Fullers Farming fined for spreading ‘nauseating’ chicken manure

editorial image

A FARMING firm has been fined £10,000 for breaching an order restricting the spreading of ‘nauseating and gut-wrenching’ chicken manure.

City magistrates’ heard how the activities of Fullers Farming Ltd on Bottlehouse Farm in August 2011 had affected residents in Kingsmead, Oxley Park, Woodhill, Medbourne and Crownhill.

In a court case on Monday, the company – based at Borshaw Farm near Winslow – had pleded not guilty to the offence, but was fined £10,000 for breaching an Abatement Notice under the Environmental Protection Act 1990.

They were also ordered to pay Milton Keynes Council’s costs of £12,000.

Officers from the council’s environmental protection team had responded to complaints from residents and from users of the National Badminton Centre after the smell from the farm permeated north-east to the city centre.

It is the second time that Fullers Farming has been convicted of breaching the conditions of an Abatement Notice designed to control obnoxious odour, through the spreading of the chicken manure at Bottlehouse Farm, near Kingsmead.

The court heard there had been previous incidents in August 2009 and September 2010.

The council had served a Statutory Nuisance Abatement Notice in 2009, prohibiting a repetition of the smell nuisance and requiring them to follow a number of conditions – primcipally not to spread extremely smelly material if the wind was blowing towards nearby houses in Milton Keynes.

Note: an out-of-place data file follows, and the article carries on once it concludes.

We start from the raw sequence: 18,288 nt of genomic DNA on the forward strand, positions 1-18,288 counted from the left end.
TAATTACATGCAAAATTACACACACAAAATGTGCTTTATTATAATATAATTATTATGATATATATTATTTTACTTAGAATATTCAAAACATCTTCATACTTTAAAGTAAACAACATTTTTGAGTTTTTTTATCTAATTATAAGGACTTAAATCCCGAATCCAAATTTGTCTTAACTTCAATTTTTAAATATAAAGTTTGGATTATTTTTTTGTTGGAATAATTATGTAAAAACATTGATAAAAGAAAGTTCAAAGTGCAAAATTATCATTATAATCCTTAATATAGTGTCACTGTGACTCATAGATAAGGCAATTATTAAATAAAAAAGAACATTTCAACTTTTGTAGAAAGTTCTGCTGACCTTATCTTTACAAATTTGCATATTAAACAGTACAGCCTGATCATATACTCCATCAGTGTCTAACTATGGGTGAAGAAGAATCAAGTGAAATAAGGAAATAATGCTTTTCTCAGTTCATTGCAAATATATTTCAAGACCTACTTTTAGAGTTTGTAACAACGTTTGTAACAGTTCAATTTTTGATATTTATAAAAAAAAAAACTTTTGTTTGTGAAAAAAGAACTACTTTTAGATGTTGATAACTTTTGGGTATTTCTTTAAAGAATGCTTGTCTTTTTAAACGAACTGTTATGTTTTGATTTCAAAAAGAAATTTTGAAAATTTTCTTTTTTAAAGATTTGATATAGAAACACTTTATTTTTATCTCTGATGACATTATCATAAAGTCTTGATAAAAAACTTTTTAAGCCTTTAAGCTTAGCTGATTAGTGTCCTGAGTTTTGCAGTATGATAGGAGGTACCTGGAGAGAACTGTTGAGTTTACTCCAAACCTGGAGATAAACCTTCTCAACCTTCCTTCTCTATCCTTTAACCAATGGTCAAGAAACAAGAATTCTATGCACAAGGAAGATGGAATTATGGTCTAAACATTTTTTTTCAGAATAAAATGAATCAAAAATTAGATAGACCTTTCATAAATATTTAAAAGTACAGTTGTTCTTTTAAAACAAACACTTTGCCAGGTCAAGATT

In spite of this in September 2010, Fullers Farming breached the notice for the first time, resulting in a £10,000 fine and costs of £17,181.

In August 2011, less than three weeks before the company was due in court for the 2010 offence, it breached the notice for a second time.

It was for this second offence that they were found guilty on Monday.

In total for offences caused by spreading chicken manure on Bottlehouse Farm the company has had to pay nearly £50,000, plus their own court costs.

Environment team leader at the council, Dr Steve Moorhouse, said: “No one expects normal farming operations not to cause some smells, but this waste material from intensive chicken farming has a smell far beyond that of traditional farmyard manure and can only be spread if restrictive conditions designed to reduce the smell are closely followed.

“Prosecuting companies is the council’s last resort, when all our advice has been ignored and legal notices have been contravened.

“Unfortunately we have now been in court with this company on five separate occasions in connection with their spreading of chicken manure and the council has won every case.

“The courts clearly agreed with our view that breach of the conditions in our abatement notice is a serious offence and that the residents of Milton Keynes cannot be expected to tolerate their houses, gardens, clothes and furniture being pervaded by these horrendous smells caused by the irresponsible spreading of this highly offensive material without any regard being taken of the effects on other people.”